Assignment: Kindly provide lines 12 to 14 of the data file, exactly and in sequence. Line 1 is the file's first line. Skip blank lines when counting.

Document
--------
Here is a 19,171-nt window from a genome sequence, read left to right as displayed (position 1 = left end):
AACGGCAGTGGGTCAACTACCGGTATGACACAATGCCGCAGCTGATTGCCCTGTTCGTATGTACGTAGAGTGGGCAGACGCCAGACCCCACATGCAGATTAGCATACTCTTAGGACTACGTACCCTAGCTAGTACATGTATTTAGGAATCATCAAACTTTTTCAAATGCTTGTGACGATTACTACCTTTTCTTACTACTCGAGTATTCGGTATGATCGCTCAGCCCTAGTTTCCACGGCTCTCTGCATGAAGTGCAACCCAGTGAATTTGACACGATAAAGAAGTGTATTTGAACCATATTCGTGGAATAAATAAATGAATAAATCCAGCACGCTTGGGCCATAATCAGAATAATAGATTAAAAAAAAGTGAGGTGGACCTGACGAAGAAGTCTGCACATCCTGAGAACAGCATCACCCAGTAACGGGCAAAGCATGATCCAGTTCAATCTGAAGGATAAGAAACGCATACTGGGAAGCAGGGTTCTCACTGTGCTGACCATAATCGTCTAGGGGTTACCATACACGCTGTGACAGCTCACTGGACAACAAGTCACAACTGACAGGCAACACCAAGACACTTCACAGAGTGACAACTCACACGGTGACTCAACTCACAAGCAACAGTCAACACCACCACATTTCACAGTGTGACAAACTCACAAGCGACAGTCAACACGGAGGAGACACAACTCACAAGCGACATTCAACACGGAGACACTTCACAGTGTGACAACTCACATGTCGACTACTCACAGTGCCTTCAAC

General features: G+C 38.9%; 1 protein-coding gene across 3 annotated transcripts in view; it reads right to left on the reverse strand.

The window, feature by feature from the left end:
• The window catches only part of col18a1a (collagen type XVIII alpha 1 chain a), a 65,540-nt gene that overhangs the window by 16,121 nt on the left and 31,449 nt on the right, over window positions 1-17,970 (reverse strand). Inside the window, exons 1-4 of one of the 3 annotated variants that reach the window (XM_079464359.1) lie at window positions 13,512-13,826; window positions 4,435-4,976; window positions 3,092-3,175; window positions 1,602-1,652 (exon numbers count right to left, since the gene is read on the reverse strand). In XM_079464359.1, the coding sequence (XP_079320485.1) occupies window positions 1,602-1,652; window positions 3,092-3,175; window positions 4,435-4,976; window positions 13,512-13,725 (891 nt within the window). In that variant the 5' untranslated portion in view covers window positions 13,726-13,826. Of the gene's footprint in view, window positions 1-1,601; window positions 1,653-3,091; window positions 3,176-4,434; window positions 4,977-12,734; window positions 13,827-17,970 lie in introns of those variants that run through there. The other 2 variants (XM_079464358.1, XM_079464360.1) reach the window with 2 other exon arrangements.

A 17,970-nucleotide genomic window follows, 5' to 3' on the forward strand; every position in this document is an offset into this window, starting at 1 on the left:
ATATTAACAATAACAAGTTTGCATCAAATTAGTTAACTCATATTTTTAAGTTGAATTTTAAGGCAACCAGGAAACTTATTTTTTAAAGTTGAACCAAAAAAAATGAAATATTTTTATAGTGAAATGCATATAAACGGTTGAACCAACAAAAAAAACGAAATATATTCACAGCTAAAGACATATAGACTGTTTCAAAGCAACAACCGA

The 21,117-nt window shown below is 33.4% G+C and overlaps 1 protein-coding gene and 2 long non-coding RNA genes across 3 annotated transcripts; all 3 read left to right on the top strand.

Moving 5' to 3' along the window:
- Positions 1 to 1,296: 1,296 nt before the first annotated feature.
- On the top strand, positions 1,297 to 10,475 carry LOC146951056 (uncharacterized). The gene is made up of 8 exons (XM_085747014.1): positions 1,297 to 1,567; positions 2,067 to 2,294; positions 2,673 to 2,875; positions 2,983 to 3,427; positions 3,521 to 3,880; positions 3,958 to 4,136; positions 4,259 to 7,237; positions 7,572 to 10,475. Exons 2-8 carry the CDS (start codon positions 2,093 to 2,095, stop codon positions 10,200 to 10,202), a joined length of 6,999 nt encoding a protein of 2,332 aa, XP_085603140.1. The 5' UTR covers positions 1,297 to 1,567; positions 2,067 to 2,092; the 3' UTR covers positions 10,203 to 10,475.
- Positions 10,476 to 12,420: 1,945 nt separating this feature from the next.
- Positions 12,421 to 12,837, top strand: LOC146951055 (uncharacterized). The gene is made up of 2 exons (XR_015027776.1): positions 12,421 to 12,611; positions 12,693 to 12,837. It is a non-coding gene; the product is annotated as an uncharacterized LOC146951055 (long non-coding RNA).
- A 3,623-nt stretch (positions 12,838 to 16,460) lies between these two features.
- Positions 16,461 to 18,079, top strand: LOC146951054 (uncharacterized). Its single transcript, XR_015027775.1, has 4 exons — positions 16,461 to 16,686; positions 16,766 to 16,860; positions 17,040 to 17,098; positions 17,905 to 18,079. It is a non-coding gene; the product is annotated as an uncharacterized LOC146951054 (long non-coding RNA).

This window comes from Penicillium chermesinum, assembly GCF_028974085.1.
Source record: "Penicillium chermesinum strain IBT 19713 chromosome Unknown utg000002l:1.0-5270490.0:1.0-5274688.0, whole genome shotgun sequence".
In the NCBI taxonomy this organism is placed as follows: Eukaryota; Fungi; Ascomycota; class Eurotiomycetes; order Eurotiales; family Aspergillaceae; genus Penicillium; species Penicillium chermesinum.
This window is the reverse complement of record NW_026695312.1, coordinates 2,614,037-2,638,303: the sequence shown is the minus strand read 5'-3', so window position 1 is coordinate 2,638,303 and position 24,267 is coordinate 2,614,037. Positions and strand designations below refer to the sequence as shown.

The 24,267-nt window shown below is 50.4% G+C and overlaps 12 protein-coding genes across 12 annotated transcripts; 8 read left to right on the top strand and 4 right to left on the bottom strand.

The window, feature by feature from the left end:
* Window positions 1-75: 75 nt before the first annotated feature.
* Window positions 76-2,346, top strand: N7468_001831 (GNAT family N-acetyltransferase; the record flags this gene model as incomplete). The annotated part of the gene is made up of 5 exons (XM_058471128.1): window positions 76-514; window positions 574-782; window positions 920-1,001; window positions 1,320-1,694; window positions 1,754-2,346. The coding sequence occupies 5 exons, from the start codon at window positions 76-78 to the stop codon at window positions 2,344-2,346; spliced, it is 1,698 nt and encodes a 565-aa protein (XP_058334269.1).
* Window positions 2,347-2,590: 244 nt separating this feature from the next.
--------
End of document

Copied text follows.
- Positions 10,476 to 12,420: 1,945 nt separating this feature from the next.
- Positions 12,421 to 12,837, top strand: LOC146951055 (uncharacterized). The gene is made up of 2 exons (XR_015027776.1): positions 12,421 to 12,611; positions 12,693 to 12,837. It is a non-coding gene; the product is annotated as an uncharacterized LOC146951055 (long non-coding RNA).
- A 3,623-nt stretch (positions 12,838 to 16,460) lies between these two features.